In 2020, more than 3,500 vehicles toured "Christmas in the Park" in Grand Forks, resulting in almost double the usual revenue earned for the event.

It likely was due to the pandemic, which had kept people indoors for so long, said Clair Zirnhelt, coordinator of this year's event. Driving through Lincoln Park is a safe way to take in holiday cheer with family, while avoiding close-contact situations that can come in big crowds.

Could 2021 see a similar turnout? Zirnhelt isn't sure, but he's hopeful.

“The Lions hope that many residents will take time to drive through these displays,” he said. “There can never be too much Christmas cheer, and a drive-through ‘Christmas in the Park’ will greatly enhance your family’s holidays.”

The Lions clubs again are hosting their annual “Christmas in the Park” event, which features a series of holiday-themed light displays in Lincoln Park. The event begins Friday, Nov. 26 and ends Dec. 31.

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Nearly 60 displays can be viewed from 5:30 to 10 nightly as guests drive along the Lincoln Park loop, located off Belmont Road. New displays have been added to enhance the experience for this year’s visitors.

The Lions clubs will again feature animated light displays accompanied by holiday music. There will be different music each night; visitors will be invited to tune in to a specific FM station, 96.5, to hear it as they drive through the park.

Candy canes will be given to children, compliments of the local Lions clubs.

Members of the four Grand Forks Lions clubs “are joining forces again to bring the Grand Cities an exciting venue to celebrate the Christmas season,” Zirnhelt said.

Lions club members have put in about 60 hours of work, preparing the displays over the past two weeks, he said. This is the only project that involves all the Grand Forks clubs – the South Forks Lions, UND Lions, Grand Forks Lions and Red River Lions.

“The technology that we’ve been using for the last several years is all LED, and we try to buy (displays) with motion,” Zirnhelt said. “Probably (the one with) the most motion is the Ferris wheel with all the chairs going around on it and, besides that, the base of the unit lit up as well.”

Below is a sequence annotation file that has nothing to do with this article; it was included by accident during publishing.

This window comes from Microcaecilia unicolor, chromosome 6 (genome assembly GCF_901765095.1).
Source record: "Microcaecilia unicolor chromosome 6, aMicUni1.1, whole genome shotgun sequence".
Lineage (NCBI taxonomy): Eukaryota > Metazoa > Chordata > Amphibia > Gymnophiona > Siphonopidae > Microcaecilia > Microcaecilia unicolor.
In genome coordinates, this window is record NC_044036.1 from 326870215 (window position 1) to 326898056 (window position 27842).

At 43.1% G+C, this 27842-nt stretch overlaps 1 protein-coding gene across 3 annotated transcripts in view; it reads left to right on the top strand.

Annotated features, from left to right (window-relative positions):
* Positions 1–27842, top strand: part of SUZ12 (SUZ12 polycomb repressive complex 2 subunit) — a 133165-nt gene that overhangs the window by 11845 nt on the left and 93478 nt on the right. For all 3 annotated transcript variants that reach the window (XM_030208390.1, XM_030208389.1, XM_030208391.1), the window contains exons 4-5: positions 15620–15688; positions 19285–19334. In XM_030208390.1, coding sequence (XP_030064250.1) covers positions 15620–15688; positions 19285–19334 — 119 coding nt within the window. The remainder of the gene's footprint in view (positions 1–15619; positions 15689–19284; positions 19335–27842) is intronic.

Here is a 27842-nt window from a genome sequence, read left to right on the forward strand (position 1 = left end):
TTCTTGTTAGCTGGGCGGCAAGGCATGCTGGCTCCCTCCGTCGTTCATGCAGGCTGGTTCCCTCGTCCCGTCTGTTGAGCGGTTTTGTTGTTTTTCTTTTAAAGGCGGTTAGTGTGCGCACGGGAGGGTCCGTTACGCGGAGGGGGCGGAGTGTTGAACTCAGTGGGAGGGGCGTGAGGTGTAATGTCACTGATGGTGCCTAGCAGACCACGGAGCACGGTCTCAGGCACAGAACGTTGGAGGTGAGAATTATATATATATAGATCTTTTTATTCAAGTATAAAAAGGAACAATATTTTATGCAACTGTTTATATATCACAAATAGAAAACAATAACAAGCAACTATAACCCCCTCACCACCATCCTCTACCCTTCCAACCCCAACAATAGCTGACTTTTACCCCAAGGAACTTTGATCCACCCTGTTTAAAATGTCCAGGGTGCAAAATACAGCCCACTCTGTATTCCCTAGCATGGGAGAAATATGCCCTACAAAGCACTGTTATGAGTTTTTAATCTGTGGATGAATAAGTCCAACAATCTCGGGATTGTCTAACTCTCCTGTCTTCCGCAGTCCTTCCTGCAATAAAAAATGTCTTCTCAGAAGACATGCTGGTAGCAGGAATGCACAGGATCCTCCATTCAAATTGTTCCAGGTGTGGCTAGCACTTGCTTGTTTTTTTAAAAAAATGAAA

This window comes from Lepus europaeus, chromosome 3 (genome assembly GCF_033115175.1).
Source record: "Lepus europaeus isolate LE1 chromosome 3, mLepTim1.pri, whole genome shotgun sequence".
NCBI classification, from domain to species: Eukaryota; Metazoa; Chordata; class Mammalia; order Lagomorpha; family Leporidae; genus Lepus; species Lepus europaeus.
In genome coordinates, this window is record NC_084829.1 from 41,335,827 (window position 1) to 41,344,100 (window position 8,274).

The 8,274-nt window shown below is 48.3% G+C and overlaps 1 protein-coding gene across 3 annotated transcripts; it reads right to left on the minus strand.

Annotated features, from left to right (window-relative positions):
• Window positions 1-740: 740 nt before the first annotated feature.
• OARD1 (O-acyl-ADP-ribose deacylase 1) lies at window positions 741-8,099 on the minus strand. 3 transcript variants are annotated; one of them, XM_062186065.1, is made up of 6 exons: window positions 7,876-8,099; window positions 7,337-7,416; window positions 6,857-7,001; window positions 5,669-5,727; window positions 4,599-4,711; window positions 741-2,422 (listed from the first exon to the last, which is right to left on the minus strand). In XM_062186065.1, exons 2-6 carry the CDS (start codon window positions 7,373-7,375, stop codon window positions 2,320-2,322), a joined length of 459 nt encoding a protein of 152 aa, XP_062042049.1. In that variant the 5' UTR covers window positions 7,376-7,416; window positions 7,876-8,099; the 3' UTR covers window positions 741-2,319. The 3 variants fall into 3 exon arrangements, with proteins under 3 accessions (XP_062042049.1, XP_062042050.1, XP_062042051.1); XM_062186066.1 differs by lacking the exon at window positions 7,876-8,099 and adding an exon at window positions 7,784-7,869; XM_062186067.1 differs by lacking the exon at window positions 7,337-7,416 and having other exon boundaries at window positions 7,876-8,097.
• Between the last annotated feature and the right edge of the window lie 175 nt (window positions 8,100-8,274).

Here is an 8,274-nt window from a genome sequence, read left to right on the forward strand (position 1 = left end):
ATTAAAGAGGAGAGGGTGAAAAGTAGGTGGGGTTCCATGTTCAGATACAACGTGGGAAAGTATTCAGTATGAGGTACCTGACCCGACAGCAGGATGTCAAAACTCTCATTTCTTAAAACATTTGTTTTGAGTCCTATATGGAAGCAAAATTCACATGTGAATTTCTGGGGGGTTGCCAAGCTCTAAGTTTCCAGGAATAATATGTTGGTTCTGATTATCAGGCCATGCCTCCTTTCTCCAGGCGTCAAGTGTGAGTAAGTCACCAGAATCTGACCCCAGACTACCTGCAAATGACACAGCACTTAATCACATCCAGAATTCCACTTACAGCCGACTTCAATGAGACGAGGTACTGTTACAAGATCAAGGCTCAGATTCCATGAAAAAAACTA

Businesses and organizations can create their own display or sponsor a display, he said.

Reaction from visitors is “always good,” Zirnhelt said, noting that people are pretty quick to alert him if a display is not working properly.

The animated tree at the end of the route, a popular display, will be replaced this year, using a new computerized operating system, and has been funded by a grant, a “very generous gift” from the Myra Foundation, he said.

Admission is $8 per car, $10 per limo and $20 per bus. Visitors may pay by cash, check or their personal Venmo account – a new option for payment this year.

Profits from “Christmas in the Park” are used to benefit various charities, area youth programs and camps for people with handicaps. Funds also are used to provide eye exams and glasses for children in need.

Organizations that have received funds as a result of “Christmas in the Park” include the American Diabetes Association, Red Cross, North Dakota School for the Blind, Circle of Friends Humane Society, the Boy and Girl Scouts, the Leader Dog for the Blind program, the Third Street Clinic and the Community Violence Intervention Center.